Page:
Last week, Chanel dropped an exclusive collection of curated playlists on Apple Musicfeaturing show soundtracks and songs directly selected by some of the fashion house’sambassadors and friends.Pharrell Williams, Sébastien Tellier and Caroline Maigret are among the first who curatedtheir own playlists for Chanel, for a collaboration that is only the latest in a semi-trend that hasseen more fashion brands working with Apple Music.
Apple first partnered with Burberry back in 2015 to create a branded channel shortly after itsmusic streaming service was introduced. By doing so, the Californian tech giant tried todifferentiate itself from its rivals – mainly Spotify – but also initiated a new type ofconnection between fashion and music.
The crossover between the two creative industries is nothing new as their intersection came to define pop-culture from the 1980s onwards – when musicians essentially assumed the roles oftrendsetters and brands began to use them to advertise their styles and project their vision.
In the past few years, it’s also become more common to see music artists turn into designers and launch their own lines, which typically become instant cult pieces – Kanye West’s Yeezy, Rihanna’s Fenty andBeyonce’sIvy Park areamong the most successful examples.
But through a platform that reaches millions of people instantly – even those who can’tafford to shop the collections of many luxury houses – Apple Music is slowly redefining therole of fashion brands and designers. By including them among its “curators”, the platform isessentially giving them a space to share their own music selection and create a brand that goes beyond theirgarments. What is it like then when brands and designers becomedirectly involved with music on a creative level?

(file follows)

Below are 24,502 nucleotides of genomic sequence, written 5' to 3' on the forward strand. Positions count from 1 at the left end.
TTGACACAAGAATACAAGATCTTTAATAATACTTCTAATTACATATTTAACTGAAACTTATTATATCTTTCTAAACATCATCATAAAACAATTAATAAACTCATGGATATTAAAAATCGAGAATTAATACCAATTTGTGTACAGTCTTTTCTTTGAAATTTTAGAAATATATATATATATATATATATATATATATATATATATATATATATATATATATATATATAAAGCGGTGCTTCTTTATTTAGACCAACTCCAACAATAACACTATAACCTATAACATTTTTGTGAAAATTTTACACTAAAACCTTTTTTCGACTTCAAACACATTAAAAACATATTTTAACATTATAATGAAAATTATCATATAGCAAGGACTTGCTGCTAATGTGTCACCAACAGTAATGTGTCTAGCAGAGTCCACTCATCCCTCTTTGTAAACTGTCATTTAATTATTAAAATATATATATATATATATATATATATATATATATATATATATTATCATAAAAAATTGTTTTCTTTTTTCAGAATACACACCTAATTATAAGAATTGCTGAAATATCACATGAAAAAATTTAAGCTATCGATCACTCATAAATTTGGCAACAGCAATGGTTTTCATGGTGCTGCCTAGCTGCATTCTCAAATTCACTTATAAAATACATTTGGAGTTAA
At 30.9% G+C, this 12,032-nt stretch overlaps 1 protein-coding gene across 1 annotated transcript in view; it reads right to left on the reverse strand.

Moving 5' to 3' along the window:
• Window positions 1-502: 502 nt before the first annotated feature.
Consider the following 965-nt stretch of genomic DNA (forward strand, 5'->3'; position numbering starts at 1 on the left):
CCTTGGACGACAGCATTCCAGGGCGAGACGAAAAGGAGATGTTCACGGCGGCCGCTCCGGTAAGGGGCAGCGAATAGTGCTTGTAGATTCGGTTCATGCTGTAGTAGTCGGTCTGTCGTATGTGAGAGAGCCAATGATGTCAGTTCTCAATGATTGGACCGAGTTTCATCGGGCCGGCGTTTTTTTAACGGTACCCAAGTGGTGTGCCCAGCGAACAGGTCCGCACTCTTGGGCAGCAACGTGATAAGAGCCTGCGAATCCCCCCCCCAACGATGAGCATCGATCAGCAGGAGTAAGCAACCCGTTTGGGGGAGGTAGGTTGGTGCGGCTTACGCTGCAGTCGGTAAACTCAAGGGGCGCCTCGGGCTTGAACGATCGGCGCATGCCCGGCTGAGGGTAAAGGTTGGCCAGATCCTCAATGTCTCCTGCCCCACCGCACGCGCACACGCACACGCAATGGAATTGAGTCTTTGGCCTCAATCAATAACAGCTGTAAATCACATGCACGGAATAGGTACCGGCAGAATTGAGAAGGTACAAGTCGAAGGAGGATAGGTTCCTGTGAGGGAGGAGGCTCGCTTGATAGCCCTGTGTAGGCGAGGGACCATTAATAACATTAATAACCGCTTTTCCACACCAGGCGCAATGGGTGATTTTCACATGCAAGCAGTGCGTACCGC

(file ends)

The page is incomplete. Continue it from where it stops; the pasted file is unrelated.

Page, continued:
The fact that the lines between street style and high-endfashion have never been so blurred is an example in itself. On runaways across the world, hip-hop silhouettes have inspired almost every major luxury brand to expand beyondtheir conventional reach and creative direction.Beyond award ceremonies and official fashiongatherings, the shift implies that the industry is betting on relatability.
In an era where a fashion brand’s strategy is basically based on beingas representativeof a specific lifestyle, Apple Music seems like the best destinationto do so, providing customers and followers with a 360 degree immersive experience. The “sound of Chanel” and other iconic fashion houses, much like making fashion shows available to watch on Periscope, can bring us all closer to the feeling of sitting in an exclusive venue in Paris, New York or Milan.
Recently, to celebrate creative director Christopher Bailey’s 17thanniversary with Burberry, the Britishhouse has once again used music to represent its vision and to turn its aesthetic into sound.The new soundtrack playlist on Apple Music was created by Bailey himself and features more than 200 songsspanning four decades and generations.
From old and contemporary British music legends to global artists, the selection celebratesthe brand’s relationship with the music industry as well as some of the most iconicmoments of its recent history.
Fashion Designer Alexander Wang also stepped into the world of music through Apple. Backin 2016, soon after Burberry became the first fashion brand to appear on the platform, hewas the first designer to become a curator and share different personal playlistscategorisedby moods. His channel is an insight into his creative process, personal tastes and, mostimportantly, his vision as one of fashion’s most influential figures.
As brands try to navigate and understand the value of mass engagement, music seems an obvious choice to explore this type of conversation and influence. Bravo, so far, Apple Music. Spotify – eyes are on you.
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